LOS ANGELES (CNS) – The Los Angeles City Council has tentatively voted on Wednesday, March 23, to lift its mandate requiring proof of COVID-19 vaccination to enter many indoor establishments and large outdoor events, but it won’t become official until a second vote is held on March 30.
The city mandate ordinance, which went into effect Nov. 8, requires people over age 12 to show proof of vaccination before patronizing indoor restaurants, gyms, entertainment and recreational facilities, personal care establishments and some city buildings.
The law also requires people to show proof of vaccination or a negative COVID-19 test to attend outdoor events with 5,000 or more people.
On March 9, the council voted 12-0 to approve a motion introduced by Council President Nury Martinez that essentially calls for rescinding the requirements, although individual businesses would be permitted to voluntarily require proof of vaccination from patrons. That motion requested the city attorney to prepare an ordinance to rescind the mandate, which was considered Wednesday.
The ordinance, which required unanimous approval on its first reading, received 13 yes votes, with Councilmember Paul Koretz absent and only Councilmember Mike Bonin dissenting. If all council members remain consistent during the second reading on March 30, the ordinance — which included an urgency clause — will go into effect immediately upon publication by the City Clerk’s Office.
Bonin, explaining why he planned to vote no, said:
“I know it feels like we’re out of the woods. It feels like we’re all going back to normal. But there’s new variants and new strains all the time. This BA.2 (variant) is spreading and we really don’t know what the variant a month from now or two months are.”
Martinez responded by saying, “I agree with you on that,” and noted that the City Council would have to revisit the vaccination mandates “as we learn to live with this pandemic unfortunately.”
Meanwhile, Los Angeles County will align with the state next month and lift the requirement that attendees of indoor mega-events such as sporting events or concerts show proof of COVID vaccination or a negative test.
The county has already dropped its requirement that people show proof of vaccination to patronize indoor portions of bars, nightclubs and lounges or to attend outdoor mega-events.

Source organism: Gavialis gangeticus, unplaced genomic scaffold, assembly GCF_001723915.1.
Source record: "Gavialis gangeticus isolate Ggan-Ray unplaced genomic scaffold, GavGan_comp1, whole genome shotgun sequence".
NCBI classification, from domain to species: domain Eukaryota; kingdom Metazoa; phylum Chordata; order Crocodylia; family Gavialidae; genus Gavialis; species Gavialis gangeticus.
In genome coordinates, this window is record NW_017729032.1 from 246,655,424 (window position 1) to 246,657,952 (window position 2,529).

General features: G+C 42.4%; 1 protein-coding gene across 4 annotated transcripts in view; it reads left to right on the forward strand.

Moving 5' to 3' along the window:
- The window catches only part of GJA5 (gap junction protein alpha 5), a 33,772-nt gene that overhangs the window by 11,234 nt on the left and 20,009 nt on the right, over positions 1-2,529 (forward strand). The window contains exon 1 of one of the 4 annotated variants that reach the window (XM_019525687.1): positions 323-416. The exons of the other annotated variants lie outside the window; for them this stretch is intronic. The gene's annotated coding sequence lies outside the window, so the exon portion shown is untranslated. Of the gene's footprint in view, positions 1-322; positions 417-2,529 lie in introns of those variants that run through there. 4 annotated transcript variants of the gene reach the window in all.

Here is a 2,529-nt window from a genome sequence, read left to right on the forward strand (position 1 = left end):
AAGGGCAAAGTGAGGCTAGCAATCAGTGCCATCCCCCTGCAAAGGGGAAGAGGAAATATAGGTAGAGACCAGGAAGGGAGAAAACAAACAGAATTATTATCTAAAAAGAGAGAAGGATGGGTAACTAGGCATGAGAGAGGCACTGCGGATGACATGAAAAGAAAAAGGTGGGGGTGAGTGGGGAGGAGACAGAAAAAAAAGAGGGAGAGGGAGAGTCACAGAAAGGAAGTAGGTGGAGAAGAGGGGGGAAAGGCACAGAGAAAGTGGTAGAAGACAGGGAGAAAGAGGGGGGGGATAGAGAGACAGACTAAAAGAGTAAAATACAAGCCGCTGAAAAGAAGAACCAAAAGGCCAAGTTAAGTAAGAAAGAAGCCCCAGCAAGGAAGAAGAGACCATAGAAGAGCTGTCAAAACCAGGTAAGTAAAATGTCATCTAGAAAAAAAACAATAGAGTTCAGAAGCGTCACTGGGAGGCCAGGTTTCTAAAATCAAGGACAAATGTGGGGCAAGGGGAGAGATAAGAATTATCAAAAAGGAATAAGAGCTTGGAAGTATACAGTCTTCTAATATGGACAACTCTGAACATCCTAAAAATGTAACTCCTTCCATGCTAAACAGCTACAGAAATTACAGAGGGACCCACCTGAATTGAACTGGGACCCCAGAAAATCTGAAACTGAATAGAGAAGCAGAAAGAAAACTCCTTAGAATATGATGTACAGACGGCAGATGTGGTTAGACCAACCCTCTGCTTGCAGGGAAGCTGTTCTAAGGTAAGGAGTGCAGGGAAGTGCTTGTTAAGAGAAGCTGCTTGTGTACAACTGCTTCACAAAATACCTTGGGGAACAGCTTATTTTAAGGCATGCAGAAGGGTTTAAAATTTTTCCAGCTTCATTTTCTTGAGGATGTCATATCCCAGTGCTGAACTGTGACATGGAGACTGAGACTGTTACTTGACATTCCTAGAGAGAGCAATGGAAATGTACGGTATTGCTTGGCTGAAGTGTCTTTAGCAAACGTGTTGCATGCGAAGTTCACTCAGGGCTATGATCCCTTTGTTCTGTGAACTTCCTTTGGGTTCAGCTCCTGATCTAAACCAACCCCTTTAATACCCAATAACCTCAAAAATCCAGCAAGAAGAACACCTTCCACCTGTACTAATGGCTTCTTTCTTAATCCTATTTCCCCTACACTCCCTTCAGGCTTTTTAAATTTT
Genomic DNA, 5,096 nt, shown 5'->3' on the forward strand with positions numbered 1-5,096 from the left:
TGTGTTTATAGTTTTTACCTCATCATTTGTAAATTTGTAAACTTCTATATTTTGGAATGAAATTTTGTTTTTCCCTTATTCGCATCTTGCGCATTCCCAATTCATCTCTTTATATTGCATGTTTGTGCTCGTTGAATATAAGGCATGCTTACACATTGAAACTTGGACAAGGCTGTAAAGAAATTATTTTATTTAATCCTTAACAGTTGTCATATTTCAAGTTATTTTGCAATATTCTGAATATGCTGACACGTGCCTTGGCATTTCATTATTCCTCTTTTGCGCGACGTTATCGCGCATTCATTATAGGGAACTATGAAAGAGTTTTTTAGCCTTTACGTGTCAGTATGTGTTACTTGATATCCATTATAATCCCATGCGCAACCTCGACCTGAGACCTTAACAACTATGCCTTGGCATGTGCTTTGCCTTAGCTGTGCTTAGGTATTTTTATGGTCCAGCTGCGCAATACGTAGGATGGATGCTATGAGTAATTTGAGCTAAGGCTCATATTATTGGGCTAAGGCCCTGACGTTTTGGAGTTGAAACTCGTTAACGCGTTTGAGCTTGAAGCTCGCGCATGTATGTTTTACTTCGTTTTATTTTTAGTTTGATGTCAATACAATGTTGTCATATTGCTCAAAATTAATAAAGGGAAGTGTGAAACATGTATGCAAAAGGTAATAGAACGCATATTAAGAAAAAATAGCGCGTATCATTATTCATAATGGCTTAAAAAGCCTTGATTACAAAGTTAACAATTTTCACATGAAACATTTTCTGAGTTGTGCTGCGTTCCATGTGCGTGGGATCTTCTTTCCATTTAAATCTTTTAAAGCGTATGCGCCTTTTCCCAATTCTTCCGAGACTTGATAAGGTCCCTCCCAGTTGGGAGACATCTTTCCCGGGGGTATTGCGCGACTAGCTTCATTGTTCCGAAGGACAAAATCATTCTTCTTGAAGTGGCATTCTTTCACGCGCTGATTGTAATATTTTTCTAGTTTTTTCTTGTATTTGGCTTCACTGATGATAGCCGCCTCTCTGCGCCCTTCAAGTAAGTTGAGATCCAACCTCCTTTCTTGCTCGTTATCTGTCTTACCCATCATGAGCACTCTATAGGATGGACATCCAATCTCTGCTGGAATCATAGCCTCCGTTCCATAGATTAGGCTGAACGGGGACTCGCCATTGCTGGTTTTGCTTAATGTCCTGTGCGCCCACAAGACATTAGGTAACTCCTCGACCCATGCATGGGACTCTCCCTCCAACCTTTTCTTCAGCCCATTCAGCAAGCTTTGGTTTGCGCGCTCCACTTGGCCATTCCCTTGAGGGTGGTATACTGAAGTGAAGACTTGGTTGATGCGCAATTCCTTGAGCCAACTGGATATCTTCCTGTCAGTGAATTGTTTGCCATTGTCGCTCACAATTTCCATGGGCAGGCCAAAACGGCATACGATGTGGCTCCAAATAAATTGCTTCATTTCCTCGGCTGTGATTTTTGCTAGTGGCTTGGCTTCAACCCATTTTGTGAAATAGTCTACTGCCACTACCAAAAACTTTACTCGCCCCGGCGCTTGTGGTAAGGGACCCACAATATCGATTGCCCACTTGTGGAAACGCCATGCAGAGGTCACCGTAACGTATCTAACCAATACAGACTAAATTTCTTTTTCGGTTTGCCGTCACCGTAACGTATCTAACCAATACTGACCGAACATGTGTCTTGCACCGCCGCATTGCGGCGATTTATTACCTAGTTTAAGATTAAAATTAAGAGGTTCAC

But people attending indoor events of 1,000 or more people are still required to show proof of COVID vaccination or a recent negative test.
Vaccine verification or a negative test is also still required for workers at health care facilities and congregate-care facilities.
According to the county Department of Public Health, the requirement will be lifted April 1 in conjunction with the state, which is also scrapping the mandate. The move follows the lifting of other COVID restrictions — such as indoor mask-wearing requirements — in response to dwindling infection and hospitalization numbers.
Despite the easing of such restrictions, county health officials continue to urge precautionary steps against virus spread, noting that the BA.2 subvariant of COVID-19 is slowly beginning to expand locally, and will likely gain a stronger foothold in the county, mirroring the pattern seen overseas and in some East Coast cities.
During the week ending Feb. 26, 6.4% of all COVID specimens that were analyzed for variants turned out to be the result of BA.2, which is a more-infectious offshoot of the Omicron variant that fueled the recent winter surge in infections. That was up from 4.5% the week prior.
Health officials noted Monday that while the percentage is still low, the same pattern was seen with the Omicron and Delta variants that both grew into major spreaders of the virus. They said BA.2 is currently estimated to be responsible for 23% of sequenced cases nationally, while representing 30% of infections in New York City.
“The increasing presence of the highly transmissible BA.2 subvariant in many regions of this country reminds us that we need to remain vigilant and prepared for the possibility of more cases in the near future,” Public Health Director Barbara Ferrer said Monday.
“And while discouraging to face this possibility, the best way to blunt another surge in cases from increasing hospitalizations and deaths is to increase vaccination and booster coverage. Given the compelling evidence that the vaccines continue to protect against all variants, and their wide availability, residents and workers are urged to use the next couple of weeks to get to up to date on their vaccines,” she added.
“Waiting until we start seeing increases in cases is not optimal, since once there are more people testing positive, there is already more community transmission.”
Health officials continued to urge people to take precautionary measures — including masks — in crowded situations, even though they are no longer mandated.